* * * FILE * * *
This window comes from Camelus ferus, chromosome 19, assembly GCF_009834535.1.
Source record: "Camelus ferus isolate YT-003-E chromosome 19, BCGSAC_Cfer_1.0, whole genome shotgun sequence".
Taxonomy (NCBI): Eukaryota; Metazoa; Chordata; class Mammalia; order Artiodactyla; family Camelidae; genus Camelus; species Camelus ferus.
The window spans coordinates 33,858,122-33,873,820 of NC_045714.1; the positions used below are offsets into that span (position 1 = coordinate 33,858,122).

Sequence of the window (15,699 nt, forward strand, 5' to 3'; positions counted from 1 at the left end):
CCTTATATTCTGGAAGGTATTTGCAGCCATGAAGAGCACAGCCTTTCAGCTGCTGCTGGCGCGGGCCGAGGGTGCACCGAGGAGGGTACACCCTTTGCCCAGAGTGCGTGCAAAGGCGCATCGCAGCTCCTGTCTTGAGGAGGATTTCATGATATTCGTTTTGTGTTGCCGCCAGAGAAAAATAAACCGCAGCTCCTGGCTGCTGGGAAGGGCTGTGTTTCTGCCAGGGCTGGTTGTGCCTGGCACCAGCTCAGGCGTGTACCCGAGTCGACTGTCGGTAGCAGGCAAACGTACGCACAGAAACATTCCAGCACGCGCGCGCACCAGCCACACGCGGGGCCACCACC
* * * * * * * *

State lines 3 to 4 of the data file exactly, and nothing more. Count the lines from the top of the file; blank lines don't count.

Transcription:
Taxonomy (NCBI): Eukaryota; Metazoa; Chordata; class Mammalia; order Artiodactyla; family Camelidae; genus Camelus; species Camelus ferus.
The window spans coordinates 33,858,122-33,873,820 of NC_045714.1; the positions used below are offsets into that span (position 1 = coordinate 33,858,122).